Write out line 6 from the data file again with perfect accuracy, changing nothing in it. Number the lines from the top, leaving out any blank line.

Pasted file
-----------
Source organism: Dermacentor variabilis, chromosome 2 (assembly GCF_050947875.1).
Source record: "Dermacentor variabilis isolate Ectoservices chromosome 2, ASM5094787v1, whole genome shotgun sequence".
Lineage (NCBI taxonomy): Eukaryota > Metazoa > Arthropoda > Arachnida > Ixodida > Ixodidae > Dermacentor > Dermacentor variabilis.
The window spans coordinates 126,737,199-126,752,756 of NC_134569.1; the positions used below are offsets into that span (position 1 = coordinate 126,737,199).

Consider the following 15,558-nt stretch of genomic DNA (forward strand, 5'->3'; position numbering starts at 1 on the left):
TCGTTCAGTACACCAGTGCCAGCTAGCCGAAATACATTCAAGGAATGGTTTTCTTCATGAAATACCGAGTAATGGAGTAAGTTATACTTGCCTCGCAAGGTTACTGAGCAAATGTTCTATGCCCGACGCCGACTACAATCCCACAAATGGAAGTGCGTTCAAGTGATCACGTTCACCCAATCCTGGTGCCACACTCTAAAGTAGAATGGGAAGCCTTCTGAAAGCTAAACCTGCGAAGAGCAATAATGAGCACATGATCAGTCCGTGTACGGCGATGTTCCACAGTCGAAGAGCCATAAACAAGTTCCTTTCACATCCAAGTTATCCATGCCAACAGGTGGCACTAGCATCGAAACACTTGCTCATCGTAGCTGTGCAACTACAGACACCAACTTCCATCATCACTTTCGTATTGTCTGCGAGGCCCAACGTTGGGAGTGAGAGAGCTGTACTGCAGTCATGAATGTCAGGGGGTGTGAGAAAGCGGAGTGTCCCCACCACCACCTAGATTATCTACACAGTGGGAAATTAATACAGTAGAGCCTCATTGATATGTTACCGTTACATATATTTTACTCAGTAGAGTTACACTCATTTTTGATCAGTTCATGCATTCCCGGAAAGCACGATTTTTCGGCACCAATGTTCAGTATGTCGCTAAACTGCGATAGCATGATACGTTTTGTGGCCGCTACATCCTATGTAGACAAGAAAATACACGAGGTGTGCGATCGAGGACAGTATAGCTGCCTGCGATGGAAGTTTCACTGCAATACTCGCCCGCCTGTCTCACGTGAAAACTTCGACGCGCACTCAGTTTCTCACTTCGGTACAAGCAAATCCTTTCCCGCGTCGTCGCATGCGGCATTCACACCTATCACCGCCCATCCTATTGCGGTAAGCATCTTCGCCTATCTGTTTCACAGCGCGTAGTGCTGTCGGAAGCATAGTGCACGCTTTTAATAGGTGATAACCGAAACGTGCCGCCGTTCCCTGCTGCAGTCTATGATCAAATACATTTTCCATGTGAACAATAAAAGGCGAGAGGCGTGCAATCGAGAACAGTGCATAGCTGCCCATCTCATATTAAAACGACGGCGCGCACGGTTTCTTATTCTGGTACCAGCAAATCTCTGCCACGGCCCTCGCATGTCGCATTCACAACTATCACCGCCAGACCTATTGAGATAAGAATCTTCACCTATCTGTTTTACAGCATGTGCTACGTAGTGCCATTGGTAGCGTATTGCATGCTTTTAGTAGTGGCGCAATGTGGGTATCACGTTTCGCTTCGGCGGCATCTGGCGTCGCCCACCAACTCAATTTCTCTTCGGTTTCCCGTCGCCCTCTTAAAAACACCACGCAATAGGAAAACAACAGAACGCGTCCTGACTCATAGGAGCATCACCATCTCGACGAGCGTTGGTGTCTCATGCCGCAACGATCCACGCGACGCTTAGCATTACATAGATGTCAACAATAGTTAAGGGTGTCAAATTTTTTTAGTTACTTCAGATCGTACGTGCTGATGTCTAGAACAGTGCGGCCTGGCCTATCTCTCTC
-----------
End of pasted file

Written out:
TCGTTCAGTACACCAGTGCCAGCTAGCCGAAATACATTCAAGGAATGGTTTTCTTCATGAAATACCGAGTAATGGAGTAAGTTATACTTGCCTCGCAAGGTTACTGAGCAAATGTTCTATGCCCGACGCCGACTACAATCCCACAAATGGAAGTGCGTTCAAGTGATCACGTTCACCCAATCCTGGTGCCACACTCTAAAGTAGAATGGGAAGCCTTCTGAAAGCTAAACCTGCGAAGAGCAATAATGAGCACATGATCAGTCCGTGTACGGCGATGTTCCACAGTCGAAGAGCCATAAACAAGTTCCTTTCACATCCAAGTTATCCATGCCAACAGGTGGCACTAGCATCGAAACACTTGCTCATCGTAGCTGTGCAACTACAGACACCAACTTCCATCATCACTTTCGTATTGTCTGCGAGGCCCAACGTTGGGAGTGAGAGAGCTGTACTGCAGTCATGAATGTCAGGGGGTGTGAGAAAGCGGAGTGTCCCCACCACCACCTAGATTATCTACACAGTGGGAAATTAATACAGTAGAGCCTCATTGATATGTTACCGTTACATATATTTTACTCAGTAGAGTTACACTCATTTTTGATCAGTTCATGCATTCCCGGAAAGCACGATTTTTCGGCACCAATGTTCAGTATGTCGCTAAACTGCGATAGCATGATACGTTTTGTGGCCGCTACATCCTATGTAGACAAGAAAATACACGAGGTGTGCGATCGAGGACAGTATAGCTGCCTGCGATGGAAGTTTCACTGCAATACTCGCCCGCCTGTCTCACGTGAAAACTTCGACGCGCACTCAGTTTCTCACTTCGGTACAAGCAAATCCTTTCCCGCGTCGTCGCATGCGGCATTCACACCTATCACCGCCCATCCTATTGCGGTAAGCATCTTCGCCTATCTGTTTCACAGCGCGTAGTGCTGTCGGAAGCATAGTGCACGCTTTTAATAGGTGATAACCGAAACGTGCCGCCGTTCCCTGCTGCAGTCTATGATCAAATACATTTTCCATGTGAACAATAAAAGGCGAGAGGCGTGCAATCGAGAACAGTGCATAGCTGCCCATCTCATATTAAAACGACGGCGCGCACGGTTTCTTATTCTGGTACCAGCAAATCTCTGCCACGGCCCTCGCATGTCGCATTCACAACTATCACCGCCAGACCTATTGAGATAAGAATCTTCACCTATCTGTTTTACAGCATGTGCTACGTAGTGCCATTGGTAGCGTATTGCATGCTTTTAGTAGTGGCGCAATGTGGGTATCACGTTTCGCTTCGGCGGCATCTGGCGTCGCCCACCAACTCAATTTCTCTTCGGTTTCCCGTCGCCCTCTTAAAAACACCACGCAATAGGAAAACAACAGAACGCGTCCTGACTCATAGGAGCATCACCATCTCGACGAGCGTTGGTGTCTCATGCCGCAACGATCCACGCGACGCTTAGCATTACATAGATGTCAACAATAGTTAAGGGTGTCAAATTTTTTTAGTTACTTCAGATCGTACGTGCTGATGTCTAGAACAGTGCGGCCTGGCCTATCTCTCTC